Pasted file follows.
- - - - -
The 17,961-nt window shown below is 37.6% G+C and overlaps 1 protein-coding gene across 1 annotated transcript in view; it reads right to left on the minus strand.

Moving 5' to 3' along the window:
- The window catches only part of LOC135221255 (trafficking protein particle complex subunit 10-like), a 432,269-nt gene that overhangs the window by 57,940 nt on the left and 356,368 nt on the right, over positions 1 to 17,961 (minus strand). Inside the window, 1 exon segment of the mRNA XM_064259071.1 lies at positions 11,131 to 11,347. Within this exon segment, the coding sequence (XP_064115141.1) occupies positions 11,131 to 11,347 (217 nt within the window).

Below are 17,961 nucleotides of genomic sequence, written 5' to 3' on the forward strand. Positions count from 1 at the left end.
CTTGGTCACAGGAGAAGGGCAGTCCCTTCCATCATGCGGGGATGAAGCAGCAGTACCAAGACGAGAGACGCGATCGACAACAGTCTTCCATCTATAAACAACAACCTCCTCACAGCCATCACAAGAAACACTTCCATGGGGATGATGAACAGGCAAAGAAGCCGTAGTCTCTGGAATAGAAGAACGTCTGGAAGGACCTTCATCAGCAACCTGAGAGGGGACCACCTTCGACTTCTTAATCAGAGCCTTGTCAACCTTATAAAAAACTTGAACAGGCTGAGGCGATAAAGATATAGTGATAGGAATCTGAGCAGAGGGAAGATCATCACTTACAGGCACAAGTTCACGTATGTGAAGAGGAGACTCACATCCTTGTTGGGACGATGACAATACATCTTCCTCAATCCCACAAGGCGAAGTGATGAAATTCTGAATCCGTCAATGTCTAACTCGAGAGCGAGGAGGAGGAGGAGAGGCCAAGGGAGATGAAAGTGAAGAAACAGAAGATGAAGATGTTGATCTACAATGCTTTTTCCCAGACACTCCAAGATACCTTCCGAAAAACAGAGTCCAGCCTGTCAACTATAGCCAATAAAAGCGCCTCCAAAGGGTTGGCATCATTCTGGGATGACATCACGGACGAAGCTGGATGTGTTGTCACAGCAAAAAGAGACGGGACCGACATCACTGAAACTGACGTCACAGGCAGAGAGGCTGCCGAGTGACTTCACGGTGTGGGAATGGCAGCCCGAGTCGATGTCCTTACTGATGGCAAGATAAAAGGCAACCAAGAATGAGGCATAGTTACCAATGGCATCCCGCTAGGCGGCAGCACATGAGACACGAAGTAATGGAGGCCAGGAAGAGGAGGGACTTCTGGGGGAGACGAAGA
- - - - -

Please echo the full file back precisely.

The 17,961-nt window shown below is 37.6% G+C and overlaps 1 protein-coding gene across 1 annotated transcript in view; it reads right to left on the minus strand.

Moving 5' to 3' along the window:
- The window catches only part of LOC135221255 (trafficking protein particle complex subunit 10-like), a 432,269-nt gene that overhangs the window by 57,940 nt on the left and 356,368 nt on the right, over positions 1 to 17,961 (minus strand). Inside the window, 1 exon segment of the mRNA XM_064259071.1 lies at positions 11,131 to 11,347. Within this exon segment, the coding sequence (XP_064115141.1) occupies positions 11,131 to 11,347 (217 nt within the window).

Below are 17,961 nucleotides of genomic sequence, written 5' to 3' on the forward strand. Positions count from 1 at the left end.
CTTGGTCACAGGAGAAGGGCAGTCCCTTCCATCATGCGGGGATGAAGCAGCAGTACCAAGACGAGAGACGCGATCGACAACAGTCTTCCATCTATAAACAACAACCTCCTCACAGCCATCACAAGAAACACTTCCATGGGGATGATGAACAGGCAAAGAAGCCGTAGTCTCTGGAATAGAAGAACGTCTGGAAGGACCTTCATCAGCAACCTGAGAGGGGACCACCTTCGACTTCTTAATCAGAGCCTTGTCAACCTTATAAAAAACTTGAACAGGCTGAGGCGATAAAGATATAGTGATAGGAATCTGAGCAGAGGGAAGATCATCACTTACAGGCACAAGTTCACGTATGTGAAGAGGAGACTCACATCCTTGTTGGGACGATGACAATACATCTTCCTCAATCCCACAAGGCGAAGTGATGAAATTCTGAATCCGTCAATGTCTAACTCGAGAGCGAGGAGGAGGAGGAGAGGCCAAGGGAGATGAAAGTGAAGAAACAGAAGATGAAGATGTTGATCTACAATGCTTTTTCCCAGACACTCCAAGATACCTTCCGAAAAACAGAGTCCAGCCTGTCAACTATAGCCAATAAAAGCGCCTCCAAAGGGTTGGCATCATTCTGGGATGACATCACGGACGAAGCTGGATGTGTTGTCACAGCAAAAAGAGACGGGACCGACATCACTGAAACTGACGTCACAGGCAGAGAGGCTGCCGAGTGACTTCACGGTGTGGGAATGGCAGCCCGAGTCGATGTCCTTACTGATGGCAAGATAAAAGGCAACCAAGAATGAGGCATAGTTACCAATGGCATCCCGCTAGGCGGCAGCACATGAGACACGAAGTAATGGAGGCCAGGAAGAGGAGGGACTTCTGGGGGAGACGAAGA